Like the ecto-5′-nucleotidase/CD73, extracellular ADA can be found attached to the plasma membrane (ecto-ADA) [20], as well as in soluble forms after proteolytic cleavage from cell membranes (exo-ADA) [21]. Both forms retain catalytic activity. Figure 9(a), also shows that the activity of the soluble form of ADA retained in the incubation fluid is highest during the first 5 min after removing the LM-MP preparation from the bath. Soluble ADA activity was not accompanied by any modification of lactate dehydrogenase activity, thus indicating that its activity is not due to damaged cells (see e.g., [19]). The soluble ADA activity was further increased in the incubation fluid which had been in contact for 45 min with preparations treated with TNBS. This implies that ADA is secreted in high amounts from the inflamed ileum, thus contributing to explaining the lack of adenosine neuromodulatory tonus. Even though inosine may accumulate in postinflammation ileitis as a result of increased extracellular adenosine deamination (see Figures 5 and 6), we failed to detect any variation on evoked [3H]-ACh release when inosine was applied to the incubation fluid of control and TNBS-treated preparations in concentrations as high as 1 mM (data not shown). Catabolic degradation of adenosine by soluble ADA may also result in the impairment of immune modulation by endogenous adenosine (via receptors on mononuclear cells, see Figure 2(b)) and the consequent worsening of inflammation and tissue injury [53].

4. Discussion and Conclusions

Enteric plasticity comprises a wide range of structural and/or functional changes in enteric neurons, glial cells, and pacemaker interstitial cells of Cajal, which are located between the muscle layers of gastrointestinal tract (GI). Different types of pathophysiological conditions drive to distinct adaptive responses. Enteric neurons are known to control all gastrointestinal functions. They are able to rapidly change their structure, function, or chemical coding to maintain the gut homeostasis (e.g., during inflammatory disorders) [52]. Despite heterogeneity of enteric adaptive responses, involvement of ubiquitous purine nucleotides, and nucleosides provides fine tuning control of peristaltic motor performance in the gut during stressful situations, such as sustained neuronal activity, ischemia, and inflammation (reviewed in [20]). Numerous studies have described the potential role of purinergic function regulators in inflammation and immunity [44, 5456]. There is recent evidence that blockade of adenosine kinase, which results in increased endogenous levels of adenosine, downregulates the inflammatory response in experimental colitis [57]. In addition, Mabley et al. [58] showed that inosine resulting from the breakdown of adenosine effectively reduced the inflammatory response in a murine model of colitis. Despite this, we showed in this study that inosine accumulation might not be sufficient to explain the purinergic neuromodulatory changes observed in postinflammation ileitis. These, and many other findings, suggest that adenosine can mediate both proinflammatory (via A1 or receptors) and/or anti-inflammatory/immunosuppressant activities (mainly through and A3 receptors) in inflammatory gut diseases, and they have potential for the treatment of these diseases (reviewed in [44]). However, much is unknown to what extent the immune-modulatory role of purines during inflammation interferes with neuromodulation of the enteric nervous system [14].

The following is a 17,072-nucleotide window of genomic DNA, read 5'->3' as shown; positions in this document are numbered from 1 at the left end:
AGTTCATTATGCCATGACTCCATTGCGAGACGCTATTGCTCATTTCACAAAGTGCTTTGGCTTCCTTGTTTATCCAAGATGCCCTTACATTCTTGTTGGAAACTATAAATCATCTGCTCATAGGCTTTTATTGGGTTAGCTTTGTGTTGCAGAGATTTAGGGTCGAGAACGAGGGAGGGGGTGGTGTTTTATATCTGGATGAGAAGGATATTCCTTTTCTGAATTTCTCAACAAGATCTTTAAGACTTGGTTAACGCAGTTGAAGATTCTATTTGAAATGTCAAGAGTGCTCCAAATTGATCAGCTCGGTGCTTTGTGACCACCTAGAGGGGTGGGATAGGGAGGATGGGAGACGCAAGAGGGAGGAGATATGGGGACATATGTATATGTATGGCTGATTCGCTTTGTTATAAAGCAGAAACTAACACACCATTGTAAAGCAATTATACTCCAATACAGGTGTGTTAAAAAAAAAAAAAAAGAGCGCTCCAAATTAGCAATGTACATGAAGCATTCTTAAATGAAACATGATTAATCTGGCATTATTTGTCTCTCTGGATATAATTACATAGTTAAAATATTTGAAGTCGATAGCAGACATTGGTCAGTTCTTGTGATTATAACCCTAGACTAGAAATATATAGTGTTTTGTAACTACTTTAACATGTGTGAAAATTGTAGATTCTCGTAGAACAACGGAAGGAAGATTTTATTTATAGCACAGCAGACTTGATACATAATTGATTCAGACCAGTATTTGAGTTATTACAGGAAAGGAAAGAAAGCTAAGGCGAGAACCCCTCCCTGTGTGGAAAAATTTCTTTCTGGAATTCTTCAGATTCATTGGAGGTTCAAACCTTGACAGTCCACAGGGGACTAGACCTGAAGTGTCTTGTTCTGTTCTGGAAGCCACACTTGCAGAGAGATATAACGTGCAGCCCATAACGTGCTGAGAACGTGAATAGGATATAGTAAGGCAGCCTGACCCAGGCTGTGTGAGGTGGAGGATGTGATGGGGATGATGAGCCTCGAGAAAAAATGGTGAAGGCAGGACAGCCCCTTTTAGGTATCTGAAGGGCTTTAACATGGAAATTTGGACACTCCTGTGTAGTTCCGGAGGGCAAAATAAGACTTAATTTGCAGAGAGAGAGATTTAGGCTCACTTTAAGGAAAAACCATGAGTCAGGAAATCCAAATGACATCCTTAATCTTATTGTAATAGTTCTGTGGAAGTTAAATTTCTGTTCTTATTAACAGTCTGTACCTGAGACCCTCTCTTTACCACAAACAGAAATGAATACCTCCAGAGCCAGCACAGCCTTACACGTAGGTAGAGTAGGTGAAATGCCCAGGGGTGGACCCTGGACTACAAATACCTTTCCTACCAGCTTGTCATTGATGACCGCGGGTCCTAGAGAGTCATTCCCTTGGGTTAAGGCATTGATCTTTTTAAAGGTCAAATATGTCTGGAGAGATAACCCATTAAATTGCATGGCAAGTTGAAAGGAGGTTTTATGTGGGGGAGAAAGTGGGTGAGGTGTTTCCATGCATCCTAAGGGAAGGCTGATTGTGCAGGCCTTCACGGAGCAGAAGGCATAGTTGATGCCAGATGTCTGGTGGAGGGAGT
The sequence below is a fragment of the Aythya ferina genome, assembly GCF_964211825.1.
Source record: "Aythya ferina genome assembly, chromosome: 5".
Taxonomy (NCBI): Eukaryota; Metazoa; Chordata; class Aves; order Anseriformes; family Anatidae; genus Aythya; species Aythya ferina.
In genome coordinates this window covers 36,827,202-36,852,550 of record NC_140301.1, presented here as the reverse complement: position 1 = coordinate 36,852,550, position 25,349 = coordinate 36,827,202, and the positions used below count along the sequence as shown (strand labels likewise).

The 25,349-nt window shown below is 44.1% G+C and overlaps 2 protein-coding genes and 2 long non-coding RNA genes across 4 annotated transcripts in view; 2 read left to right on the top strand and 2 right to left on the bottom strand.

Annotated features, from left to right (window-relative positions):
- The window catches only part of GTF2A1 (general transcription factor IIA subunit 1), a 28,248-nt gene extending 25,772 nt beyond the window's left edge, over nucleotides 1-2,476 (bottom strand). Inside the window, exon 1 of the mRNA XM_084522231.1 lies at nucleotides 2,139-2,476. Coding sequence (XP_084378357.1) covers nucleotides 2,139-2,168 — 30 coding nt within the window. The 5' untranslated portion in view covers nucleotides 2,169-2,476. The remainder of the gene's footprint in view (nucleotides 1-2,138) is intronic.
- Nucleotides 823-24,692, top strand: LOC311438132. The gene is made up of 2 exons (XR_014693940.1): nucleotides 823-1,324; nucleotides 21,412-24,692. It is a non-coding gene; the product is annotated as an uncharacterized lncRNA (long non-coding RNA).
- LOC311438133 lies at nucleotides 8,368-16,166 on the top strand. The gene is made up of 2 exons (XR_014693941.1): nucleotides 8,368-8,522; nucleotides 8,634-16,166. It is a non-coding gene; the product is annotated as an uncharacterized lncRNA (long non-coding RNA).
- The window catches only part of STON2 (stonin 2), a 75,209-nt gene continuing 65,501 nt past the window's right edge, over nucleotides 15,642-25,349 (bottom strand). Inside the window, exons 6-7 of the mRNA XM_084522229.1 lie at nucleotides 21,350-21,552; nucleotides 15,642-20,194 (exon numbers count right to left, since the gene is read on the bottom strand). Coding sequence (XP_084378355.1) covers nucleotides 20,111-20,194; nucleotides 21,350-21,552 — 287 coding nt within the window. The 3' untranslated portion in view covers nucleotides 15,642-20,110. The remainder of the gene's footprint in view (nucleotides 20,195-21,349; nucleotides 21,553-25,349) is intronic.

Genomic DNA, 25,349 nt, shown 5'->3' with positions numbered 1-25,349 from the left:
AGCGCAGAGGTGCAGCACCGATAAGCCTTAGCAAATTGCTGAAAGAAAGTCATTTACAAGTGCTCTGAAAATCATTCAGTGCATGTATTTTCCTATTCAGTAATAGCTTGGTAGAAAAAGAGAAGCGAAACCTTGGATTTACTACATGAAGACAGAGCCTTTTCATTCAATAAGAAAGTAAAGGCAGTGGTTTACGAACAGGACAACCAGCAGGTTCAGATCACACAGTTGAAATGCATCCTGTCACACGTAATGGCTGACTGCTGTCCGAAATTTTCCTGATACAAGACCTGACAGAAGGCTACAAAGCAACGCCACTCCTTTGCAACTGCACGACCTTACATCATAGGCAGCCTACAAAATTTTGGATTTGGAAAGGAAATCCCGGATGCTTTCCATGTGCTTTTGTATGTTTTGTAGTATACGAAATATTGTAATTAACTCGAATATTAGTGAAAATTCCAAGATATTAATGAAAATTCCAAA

Control of cellular activity by purines depends on the activation of two families of membrane-bound purinoceptors, P1 and P2, which are sensitive to adenosine and to adenine and/or uracil nucleotides, respectively. Interestingly, P1 and P2 purinoceptors are also present on immune cells and there is evidence that adenosine and ATP are generated at sites of inflammation (see, for a review [59]). Purinoceptors activation is fine-tuned regulated by the extracellular conversion of released adenine and uracil nucleotides leading to the formation of other biologically active products, namely, ADP/UDP and adenosine, via a cascade of membrane-bound ectonucleotidases [8, 60]. Thus, cellular expression and topology of ectonucleotidase enzymes, as well as factors that extrinsically affects their catalytic activity (e.g., ionic concentration, nucleotide binding) create gradients of adenine nucleotides and their breakdown products, which may discriminate the nearby purinoceptor that is more likely to be activated. For instance, under basal conditions ATP transiently facilitates acetylcholine from nonstimulated myenteric neurons via prejuctional P2X (probably P2X2) receptors; however, increases in the amount of ATP released from stimulated neurons create conditions favourable to ADP accumulation at the myenteric synapse, leading to downregulation of transmitter release via the P2Y1 receptor [12]. Strategic manipulation of the activity of ectonucleotidases has been proposed as a novel therapeutic approach to modify pathogenic purinergic signalling cascades (reviewed in [61]).